Ireland’s Spooky Gothic Legacy - ShanOre Irish Jewlery

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Ireland’s Spooky Gothic Legacy

Long before the modern goth music and fashion scene was born, the Irish were revealing in Gothic literature. It is no surprise that this island has produced so many exceptional writers of horror fiction. Howling winds, dense fogs, driving rains and old graveyards with tilted Celtic cross tombstones are all entirely normal, unavoidable parts of life in Ireland. This is the birthplace of Halloween. Our Celtic ancestors prepared annually to be assailed by visitors from the spirit world, undead callers capable of untold malice and evil deeds. They listened at night for the wail of the banshee, which foretold of death. Of course the Irish, a people who love storytelling, would excel at writing gothic horror.

If you are looking for something spooky to read as the dark comes earlier and earlier, look no further than the emerald isle. Whether you prefer old classics or modern reads, you’ll find an Irish horror writer to fit the bill. Autumn is the perfect time to curl up by the fire with a good book, and with Halloween on the horizon, this is a perfect time for horror.

6 Irish Gothic Horror Writers for Your Reading List

With so many Irish horror writers to choose from, where should you start? These six writers from the Victorian era to the present are a great start.

  • Charles Maturin (1780 – 1824) Maturin was the uncle by marriage of the Irish poet and folklorist Speranza. (Aka Lady Wilde, she was Oscar Wilde’s mother.) Oscar wasn’t the first in the family to write scandalous books. Maturin’s twisted tales of horror brought his career as a Church of Ireland minister to a halt. He made more money writing, and none other than Baudelaire compared him to Edger Allen Poe.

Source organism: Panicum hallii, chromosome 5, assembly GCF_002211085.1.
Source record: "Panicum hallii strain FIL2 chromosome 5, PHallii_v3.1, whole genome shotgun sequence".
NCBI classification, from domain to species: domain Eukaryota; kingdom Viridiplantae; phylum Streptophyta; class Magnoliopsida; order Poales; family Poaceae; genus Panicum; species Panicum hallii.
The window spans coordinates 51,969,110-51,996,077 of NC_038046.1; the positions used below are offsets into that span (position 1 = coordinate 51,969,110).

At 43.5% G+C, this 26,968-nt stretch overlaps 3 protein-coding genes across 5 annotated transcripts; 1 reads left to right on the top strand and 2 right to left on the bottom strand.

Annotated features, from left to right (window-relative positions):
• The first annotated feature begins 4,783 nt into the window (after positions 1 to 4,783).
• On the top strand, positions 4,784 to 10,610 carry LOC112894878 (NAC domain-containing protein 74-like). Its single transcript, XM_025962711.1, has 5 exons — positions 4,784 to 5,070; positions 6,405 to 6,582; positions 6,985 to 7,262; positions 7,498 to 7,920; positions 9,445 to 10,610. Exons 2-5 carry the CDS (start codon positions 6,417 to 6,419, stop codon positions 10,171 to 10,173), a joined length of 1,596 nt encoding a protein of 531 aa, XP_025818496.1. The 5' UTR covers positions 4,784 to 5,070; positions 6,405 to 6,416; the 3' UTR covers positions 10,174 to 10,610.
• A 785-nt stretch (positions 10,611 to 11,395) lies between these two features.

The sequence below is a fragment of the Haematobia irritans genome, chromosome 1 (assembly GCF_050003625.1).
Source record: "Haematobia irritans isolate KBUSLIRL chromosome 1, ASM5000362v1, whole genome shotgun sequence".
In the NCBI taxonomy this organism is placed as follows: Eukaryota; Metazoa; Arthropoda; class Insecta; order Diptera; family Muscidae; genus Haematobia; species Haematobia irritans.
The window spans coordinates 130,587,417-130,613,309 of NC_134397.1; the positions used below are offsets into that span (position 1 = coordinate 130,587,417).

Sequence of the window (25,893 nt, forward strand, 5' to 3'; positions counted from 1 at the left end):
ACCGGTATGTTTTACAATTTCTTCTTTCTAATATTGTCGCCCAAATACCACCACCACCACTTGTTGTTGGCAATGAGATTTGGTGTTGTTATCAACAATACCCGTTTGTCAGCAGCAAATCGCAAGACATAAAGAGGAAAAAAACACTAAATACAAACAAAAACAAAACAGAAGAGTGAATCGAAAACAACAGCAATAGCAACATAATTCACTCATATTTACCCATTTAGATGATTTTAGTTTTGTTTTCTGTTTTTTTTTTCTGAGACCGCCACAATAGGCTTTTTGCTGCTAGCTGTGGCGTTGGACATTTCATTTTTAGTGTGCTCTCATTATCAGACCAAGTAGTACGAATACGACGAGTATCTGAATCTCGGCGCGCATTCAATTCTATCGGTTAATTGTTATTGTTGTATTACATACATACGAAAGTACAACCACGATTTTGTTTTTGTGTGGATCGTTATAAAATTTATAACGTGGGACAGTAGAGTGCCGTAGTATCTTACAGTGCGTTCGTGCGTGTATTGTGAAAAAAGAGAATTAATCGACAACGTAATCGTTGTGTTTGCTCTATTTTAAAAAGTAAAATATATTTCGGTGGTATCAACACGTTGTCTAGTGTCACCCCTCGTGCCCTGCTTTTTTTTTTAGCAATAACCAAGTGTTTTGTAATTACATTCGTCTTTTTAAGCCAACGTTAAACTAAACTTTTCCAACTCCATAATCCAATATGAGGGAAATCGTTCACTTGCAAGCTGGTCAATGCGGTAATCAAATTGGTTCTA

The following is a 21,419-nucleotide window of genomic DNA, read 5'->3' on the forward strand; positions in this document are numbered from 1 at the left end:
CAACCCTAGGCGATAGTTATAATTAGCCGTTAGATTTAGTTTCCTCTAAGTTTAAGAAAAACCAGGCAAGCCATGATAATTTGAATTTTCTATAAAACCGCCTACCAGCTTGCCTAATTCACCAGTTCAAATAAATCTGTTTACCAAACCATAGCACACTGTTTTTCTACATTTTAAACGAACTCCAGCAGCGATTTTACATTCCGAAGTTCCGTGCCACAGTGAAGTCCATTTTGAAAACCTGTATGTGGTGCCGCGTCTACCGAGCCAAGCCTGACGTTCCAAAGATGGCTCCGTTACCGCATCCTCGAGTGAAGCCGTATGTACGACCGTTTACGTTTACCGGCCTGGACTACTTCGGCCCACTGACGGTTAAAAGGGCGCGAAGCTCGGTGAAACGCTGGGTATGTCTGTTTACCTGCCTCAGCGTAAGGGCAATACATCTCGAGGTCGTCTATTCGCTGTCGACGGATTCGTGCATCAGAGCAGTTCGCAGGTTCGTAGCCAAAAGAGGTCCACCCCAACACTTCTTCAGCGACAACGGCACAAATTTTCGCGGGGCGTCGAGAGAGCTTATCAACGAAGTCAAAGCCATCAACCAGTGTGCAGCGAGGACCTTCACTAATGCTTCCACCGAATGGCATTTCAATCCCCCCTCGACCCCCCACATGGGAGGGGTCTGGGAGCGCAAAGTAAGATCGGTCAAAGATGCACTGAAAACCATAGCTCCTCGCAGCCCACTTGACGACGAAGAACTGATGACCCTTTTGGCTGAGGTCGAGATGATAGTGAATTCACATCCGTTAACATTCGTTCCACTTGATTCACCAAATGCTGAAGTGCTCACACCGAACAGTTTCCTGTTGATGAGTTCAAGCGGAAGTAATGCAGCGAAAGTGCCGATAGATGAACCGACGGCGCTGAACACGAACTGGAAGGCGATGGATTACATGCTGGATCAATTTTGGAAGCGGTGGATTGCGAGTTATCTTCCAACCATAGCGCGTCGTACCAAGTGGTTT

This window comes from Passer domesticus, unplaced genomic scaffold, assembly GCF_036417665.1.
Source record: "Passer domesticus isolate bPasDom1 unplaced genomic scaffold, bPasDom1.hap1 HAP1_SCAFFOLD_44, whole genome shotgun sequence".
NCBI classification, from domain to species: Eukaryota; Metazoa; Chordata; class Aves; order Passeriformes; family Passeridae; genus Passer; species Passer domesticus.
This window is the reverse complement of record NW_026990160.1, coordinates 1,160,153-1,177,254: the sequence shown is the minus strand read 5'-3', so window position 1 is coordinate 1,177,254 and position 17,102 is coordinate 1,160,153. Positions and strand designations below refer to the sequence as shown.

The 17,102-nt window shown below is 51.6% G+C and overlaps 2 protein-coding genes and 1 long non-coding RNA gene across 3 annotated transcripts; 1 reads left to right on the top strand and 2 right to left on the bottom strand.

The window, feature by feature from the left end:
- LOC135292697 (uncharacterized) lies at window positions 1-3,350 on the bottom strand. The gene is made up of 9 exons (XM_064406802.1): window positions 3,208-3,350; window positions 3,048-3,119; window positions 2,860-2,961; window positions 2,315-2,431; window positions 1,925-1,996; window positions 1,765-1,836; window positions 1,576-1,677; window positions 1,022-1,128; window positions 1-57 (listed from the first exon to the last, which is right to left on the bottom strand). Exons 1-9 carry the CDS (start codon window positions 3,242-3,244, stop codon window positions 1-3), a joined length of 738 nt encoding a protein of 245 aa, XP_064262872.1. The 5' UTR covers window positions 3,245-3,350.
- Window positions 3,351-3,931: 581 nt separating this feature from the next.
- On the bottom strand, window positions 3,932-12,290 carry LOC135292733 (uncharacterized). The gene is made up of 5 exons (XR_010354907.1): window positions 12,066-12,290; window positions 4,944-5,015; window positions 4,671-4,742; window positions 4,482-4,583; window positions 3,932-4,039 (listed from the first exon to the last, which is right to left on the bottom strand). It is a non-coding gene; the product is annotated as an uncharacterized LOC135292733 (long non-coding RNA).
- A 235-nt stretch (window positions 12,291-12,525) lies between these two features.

• Sheridan Le Fanu (1814 – 1873) Born in Dublin, Le Fanu was the son of a preacher. The family moved to Limerick in his early teens, and he began writing poetry. He became the foremost teller of ghost stories of his time and a key founder of the Victorian gothic literary movement.
  • Charlotte Riddell (1832 – 1906) The daughter of a sheriff, Riddell must have heard lots of horrifying stories. She was born in Carrickfergus, County Antrim, but moved to London with her mother when her father died. Her mother died a year later. Riddell was a prolific writer, penning more than 50 books.
  • Bram Stoker (1847 – 1912) Born in Clontarf, Dublin, Stoker is best known for writing Dracula. He wrote several other novels including The Mystery of the Sea and the Lair of the White Worm as well as many short stories. But writing wasn’t his full time job. He was a theatre manager.
  • Gerald J. Tate (b. 1954) – The author of the Cappawhite series of scary stories hails from Belfast, where he has worked as an aircraft engineer. Horror isn’t his only genre. He also writes poetry.
  • Maura McHugh – This versatile contemporary writer is based in County Galway, where she crafts tales of terror in many forms including novels, comic books, radio plays and short films.

If you’re struggling to get into the Halloween spirit, try reading some spooky stories by these six writers!

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